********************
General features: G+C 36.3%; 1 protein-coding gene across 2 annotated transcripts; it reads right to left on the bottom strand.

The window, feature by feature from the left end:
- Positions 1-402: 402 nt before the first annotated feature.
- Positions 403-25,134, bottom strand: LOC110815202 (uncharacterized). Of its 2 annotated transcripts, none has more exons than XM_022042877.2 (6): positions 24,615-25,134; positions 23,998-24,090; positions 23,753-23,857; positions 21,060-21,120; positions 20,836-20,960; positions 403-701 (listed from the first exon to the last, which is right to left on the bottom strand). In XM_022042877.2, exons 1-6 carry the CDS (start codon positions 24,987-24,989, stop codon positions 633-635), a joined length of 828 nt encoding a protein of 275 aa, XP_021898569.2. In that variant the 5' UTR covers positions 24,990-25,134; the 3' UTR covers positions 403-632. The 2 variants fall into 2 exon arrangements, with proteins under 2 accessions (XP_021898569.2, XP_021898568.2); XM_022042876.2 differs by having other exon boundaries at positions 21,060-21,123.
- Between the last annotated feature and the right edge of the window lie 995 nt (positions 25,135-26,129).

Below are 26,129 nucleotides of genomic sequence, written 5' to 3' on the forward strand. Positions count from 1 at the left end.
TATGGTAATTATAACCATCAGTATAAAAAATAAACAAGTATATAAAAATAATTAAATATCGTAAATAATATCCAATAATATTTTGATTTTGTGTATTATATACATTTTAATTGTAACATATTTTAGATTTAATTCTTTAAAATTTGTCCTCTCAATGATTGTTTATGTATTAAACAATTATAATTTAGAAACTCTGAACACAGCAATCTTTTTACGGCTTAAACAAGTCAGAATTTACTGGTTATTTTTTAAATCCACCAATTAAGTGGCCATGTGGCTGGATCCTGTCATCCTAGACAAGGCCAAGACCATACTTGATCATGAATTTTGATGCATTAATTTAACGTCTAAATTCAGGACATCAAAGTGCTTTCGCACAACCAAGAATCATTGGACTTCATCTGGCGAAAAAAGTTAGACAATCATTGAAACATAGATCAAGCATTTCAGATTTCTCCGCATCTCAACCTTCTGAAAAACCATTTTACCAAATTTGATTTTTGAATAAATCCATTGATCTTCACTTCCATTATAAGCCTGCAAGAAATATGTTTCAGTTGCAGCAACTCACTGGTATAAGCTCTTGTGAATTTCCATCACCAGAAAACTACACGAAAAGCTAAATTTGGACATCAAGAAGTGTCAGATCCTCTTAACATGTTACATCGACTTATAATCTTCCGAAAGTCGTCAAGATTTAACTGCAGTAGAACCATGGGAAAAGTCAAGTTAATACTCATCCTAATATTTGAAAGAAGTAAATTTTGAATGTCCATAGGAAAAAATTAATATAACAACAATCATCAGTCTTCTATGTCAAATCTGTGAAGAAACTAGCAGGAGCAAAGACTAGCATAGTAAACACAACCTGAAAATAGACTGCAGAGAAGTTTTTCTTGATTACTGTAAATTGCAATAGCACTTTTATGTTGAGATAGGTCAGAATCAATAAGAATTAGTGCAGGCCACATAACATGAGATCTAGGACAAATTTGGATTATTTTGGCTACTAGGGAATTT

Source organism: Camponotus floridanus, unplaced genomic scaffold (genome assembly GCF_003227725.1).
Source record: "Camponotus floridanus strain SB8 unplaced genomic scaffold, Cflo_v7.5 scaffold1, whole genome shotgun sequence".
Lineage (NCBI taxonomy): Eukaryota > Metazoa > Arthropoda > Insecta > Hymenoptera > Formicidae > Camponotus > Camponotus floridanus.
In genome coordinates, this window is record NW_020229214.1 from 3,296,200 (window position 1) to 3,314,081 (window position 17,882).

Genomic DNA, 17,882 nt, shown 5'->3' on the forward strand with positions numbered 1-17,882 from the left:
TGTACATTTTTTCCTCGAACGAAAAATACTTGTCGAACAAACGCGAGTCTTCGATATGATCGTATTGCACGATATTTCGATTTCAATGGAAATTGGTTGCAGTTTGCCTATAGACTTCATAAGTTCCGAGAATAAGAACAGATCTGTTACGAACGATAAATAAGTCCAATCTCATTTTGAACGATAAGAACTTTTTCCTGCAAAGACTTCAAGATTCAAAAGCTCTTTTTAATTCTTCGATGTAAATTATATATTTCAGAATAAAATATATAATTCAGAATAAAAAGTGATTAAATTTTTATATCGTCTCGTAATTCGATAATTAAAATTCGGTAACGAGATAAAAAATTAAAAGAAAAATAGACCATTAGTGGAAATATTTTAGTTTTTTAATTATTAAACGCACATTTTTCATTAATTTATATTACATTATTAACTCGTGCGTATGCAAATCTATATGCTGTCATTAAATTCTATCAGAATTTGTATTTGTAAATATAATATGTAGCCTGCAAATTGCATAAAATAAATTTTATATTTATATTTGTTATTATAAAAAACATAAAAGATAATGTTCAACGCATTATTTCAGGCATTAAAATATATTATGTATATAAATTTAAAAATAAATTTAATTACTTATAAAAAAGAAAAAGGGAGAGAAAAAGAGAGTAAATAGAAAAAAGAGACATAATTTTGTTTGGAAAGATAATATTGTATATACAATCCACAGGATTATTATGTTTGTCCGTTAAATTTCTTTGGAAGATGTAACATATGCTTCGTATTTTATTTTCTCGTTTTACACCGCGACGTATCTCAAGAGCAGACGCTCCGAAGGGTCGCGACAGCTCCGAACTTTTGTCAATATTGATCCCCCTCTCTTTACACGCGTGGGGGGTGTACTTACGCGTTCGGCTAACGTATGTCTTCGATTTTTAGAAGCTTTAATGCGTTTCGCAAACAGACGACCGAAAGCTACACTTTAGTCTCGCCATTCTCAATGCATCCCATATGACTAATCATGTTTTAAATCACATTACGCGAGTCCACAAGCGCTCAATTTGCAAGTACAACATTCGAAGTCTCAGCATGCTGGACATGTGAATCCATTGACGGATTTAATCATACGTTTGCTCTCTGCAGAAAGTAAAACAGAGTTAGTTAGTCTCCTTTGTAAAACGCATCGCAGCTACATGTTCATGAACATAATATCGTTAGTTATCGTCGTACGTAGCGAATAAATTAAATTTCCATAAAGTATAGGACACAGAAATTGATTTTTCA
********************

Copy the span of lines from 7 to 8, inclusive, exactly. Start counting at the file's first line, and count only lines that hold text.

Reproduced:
TATGGTAATTATAACCATCAGTATAAAAAATAAACAAGTATATAAAAATAATTAAATATCGTAAATAATATCCAATAATATTTTGATTTTGTGTATTATATACATTTTAATTGTAACATATTTTAGATTTAATTCTTTAAAATTTGTCCTCTCAATGATTGTTTATGTATTAAACAATTATAATTTAGAAACTCTGAACACAGCAATCTTTTTACGGCTTAAACAAGTCAGAATTTACTGGTTATTTTTTAAATCCACCAATTAAGTGGCCATGTGGCTGGATCCTGTCATCCTAGACAAGGCCAAGACCATACTTGATCATGAATTTTGATGCATTAATTTAACGTCTAAATTCAGGACATCAAAGTGCTTTCGCACAACCAAGAATCATTGGACTTCATCTGGCGAAAAAAGTTAGACAATCATTGAAACATAGATCAAGCATTTCAGATTTCTCCGCATCTCAACCTTCTGAAAAACCATTTTACCAAATTTGATTTTTGAATAAATCCATTGATCTTCACTTCCATTATAAGCCTGCAAGAAATATGTTTCAGTTGCAGCAACTCACTGGTATAAGCTCTTGTGAATTTCCATCACCAGAAAACTACACGAAAAGCTAAATTTGGACATCAAGAAGTGTCAGATCCTCTTAACATGTTACATCGACTTATAATCTTCCGAAAGTCGTCAAGATTTAACTGCAGTAGAACCATGGGAAAAGTCAAGTTAATACTCATCCTAATATTTGAAAGAAGTAAATTTTGAATGTCCATAGGAAAAAATTAATATAACAACAATCATCAGTCTTCTATGTCAAATCTGTGAAGAAACTAGCAGGAGCAAAGACTAGCATAGTAAACACAACCTGAAAATAGACTGCAGAGAAGTTTTTCTTGATTACTGTAAATTGCAATAGCACTTTTATGTTGAGATAGGTCAGAATCAATAAGAATTAGTGCAGGCCACATAACATGAGATCTAGGACAAATTTGGATTATTTTGGCTACTAGGGAATTT

Source organism: Camponotus floridanus, unplaced genomic scaffold (genome assembly GCF_003227725.1).